Your leaking thatched hut during the restoration of a pre-Enlightenment state.


Hello, my name is Judas Gutenberg and this is my blaag (pronounced as you would the vomit noise "hyroop-bleuach").


decay & ruin
Biosphere II
dead malls
Irving housing

got that wrong

appropriate tech
Arduino μcontrollers
Backwoods Home
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Like my brownhouse:
   Lester's appointment with the grim reaper
Thursday, April 20 2023
This afternoon Gretchen had arranged for an appointment for Lester the cat at the discount old-school veterinarian she's recently began using. Last time she'd taken Lester there, he'd diagnosed the problem on his left wrist as a fast-growing cancer, which seemed like it would probably kill him within weeks (based on the size of the lymph node in his armpit). So, despite Lester's continued happiness, we were pretty sure we'd be euthanizing him today. I felt a little like a monster as I grabbed him and put him in his carrier. (It's not a place he likes to be, but it accepts it better than most cats.) Gretchen has been emotionally fragile of late, what with the ongoing things happening with her brother, the unexpected death-by-overdose of Anna's wife, and unexpectedly difficulty renting unit #1R at Downs Street (which would be available on May 1st). So she definitely needed me to come with her on a possible euthanasia run. Gretchen did the driving as I rode with Lester in the vintage cat carrier in my lap, reminding me very much of the day we first got him as a tiny kitten from some place down in Kerhonkson (back when we thought he was a she and his name was Celeste). I kept sticking my fingers in the air holes at either end of the carrier so I could stroke his head or give him something familiar to smell. It was hard looking him in the eye knowing what we were up to.
The vet was on Route 32 just a little north of the Kingston-Rhinecliff Bridge. At the entrance, people with dogs are asked to go to the right and people with cats to the left, where they wait in separate wood-paneled waiting rooms that probably haven't been updated since the 1970s. There were two plump young women working as receptionists, and when one of them confirmed we were there possibly for euthanasia, Gretchen started losing it. She was a little surprised how much this was affecting her because, as she put it, she doesn't particularly like Lester. Maybe, she thought, he's like the straw on the back of the camel weighed down by all the other trauma and tragedy in her life of late.
Gretchen had mostly recovered by the time we went back in the examination room. The vet at this place is an old man shaped like a refrigerator, and he moves a little like one too, as if carried around on tiny wheels. It's been many years since he graduated from veterinary school, so if he ever had student loans, they've long been paid off. This means his overhead is much less than other local vets.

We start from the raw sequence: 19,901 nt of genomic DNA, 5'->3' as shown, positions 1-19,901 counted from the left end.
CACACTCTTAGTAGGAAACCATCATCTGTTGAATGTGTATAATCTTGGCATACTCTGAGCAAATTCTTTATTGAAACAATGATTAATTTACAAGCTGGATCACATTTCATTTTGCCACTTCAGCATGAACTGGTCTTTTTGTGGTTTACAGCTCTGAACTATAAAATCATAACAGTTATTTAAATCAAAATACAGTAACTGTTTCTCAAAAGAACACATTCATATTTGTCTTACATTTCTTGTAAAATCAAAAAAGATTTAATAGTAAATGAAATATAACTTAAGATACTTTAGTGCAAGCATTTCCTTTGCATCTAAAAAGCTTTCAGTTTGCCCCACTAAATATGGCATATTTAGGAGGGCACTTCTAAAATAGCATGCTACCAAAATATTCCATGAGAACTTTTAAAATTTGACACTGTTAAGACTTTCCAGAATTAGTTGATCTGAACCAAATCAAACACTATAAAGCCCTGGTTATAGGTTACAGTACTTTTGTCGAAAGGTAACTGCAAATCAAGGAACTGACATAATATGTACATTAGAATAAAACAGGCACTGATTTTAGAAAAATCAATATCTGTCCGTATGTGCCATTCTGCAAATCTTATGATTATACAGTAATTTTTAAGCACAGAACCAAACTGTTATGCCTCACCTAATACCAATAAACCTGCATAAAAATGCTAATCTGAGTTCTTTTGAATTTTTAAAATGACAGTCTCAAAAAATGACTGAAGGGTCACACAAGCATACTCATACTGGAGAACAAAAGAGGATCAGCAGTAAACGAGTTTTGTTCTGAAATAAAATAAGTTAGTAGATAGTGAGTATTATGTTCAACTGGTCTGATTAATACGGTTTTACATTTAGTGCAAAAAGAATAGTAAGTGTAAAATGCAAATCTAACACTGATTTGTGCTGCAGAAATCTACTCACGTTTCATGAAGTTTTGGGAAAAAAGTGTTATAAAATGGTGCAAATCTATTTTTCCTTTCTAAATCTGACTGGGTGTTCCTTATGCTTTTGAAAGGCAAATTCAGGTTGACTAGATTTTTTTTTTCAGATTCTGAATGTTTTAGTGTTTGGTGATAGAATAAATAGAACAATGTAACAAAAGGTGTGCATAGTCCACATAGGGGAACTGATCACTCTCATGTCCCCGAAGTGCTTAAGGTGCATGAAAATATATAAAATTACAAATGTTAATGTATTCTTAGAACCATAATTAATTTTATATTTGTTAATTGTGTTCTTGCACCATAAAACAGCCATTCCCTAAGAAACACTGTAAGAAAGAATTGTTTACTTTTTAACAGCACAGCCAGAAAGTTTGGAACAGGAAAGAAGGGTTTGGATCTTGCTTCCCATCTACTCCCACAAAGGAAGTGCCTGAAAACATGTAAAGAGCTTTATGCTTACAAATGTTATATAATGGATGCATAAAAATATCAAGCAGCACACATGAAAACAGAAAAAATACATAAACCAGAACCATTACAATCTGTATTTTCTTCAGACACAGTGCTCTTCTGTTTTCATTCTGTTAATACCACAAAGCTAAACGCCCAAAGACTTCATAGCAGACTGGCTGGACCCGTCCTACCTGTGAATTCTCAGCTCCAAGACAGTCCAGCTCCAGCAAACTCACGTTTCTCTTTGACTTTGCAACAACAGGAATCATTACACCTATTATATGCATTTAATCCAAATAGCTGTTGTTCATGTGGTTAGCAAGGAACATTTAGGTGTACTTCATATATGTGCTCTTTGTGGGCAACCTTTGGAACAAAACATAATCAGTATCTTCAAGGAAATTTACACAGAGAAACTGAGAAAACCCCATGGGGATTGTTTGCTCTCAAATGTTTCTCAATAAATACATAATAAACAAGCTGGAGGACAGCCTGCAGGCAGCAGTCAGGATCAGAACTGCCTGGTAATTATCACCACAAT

After looking at Lester's wrist and feeling for his lymph nodes, he seemed to think that, if anything, Lester was doing better. The cancer, if that's what it was, hadn't grown. And the lymph nodes were no longer swollen. Now he was wondering if perhaps Lester had allergies. Most vets, of course, would've long ago ordered a $500 biopsy, but that's not how this guy rolls. And that's absolutely appropriate; it's much better to fear the worst and then discover the problem is something benign when it doesn't get worse. The vet suggested keeping Lester indoors and away from fish-based cat foods. He also suggested we get a cone for his neck to keep him from aggravating whatever the hell is wrong with his wrist.
It was pretty clear we wouldn't be euthanizing Lester, at least not today, and the darkness quickly lifted from the room. The vet's assistant face completely changed from one of sympathetic compassion to light-hearted joy, and I'm sure our faces made a similar transformation. I found myself aggressively massaging the inside of Lester's most problematic ear, which filled the air around me with fishy smell of infection.
On the drive back home, we stopped at Petco to get a cat cone-collar, though it's unlikely we're actually going to be doing much of what the vet recommended. It doesn't seem like whatever gained by curtailing Lester's freedom are worth the misery he would experience.
Back at the house, I tried to figure out why the hot water solar system had suddenly started acting erratically. I tinkered with it for awhile, swapping out a ULN2003 darlington array. But maybe it was just a bad connection to the 24v transformer.
Meanwhile Gretchen went to show the 1R apartment to a young woman who turned out to be lovely, and she wanted it. So, between that and Lester's reprieve, that was two heavy stones removed from Gretchen's emotional backpack.

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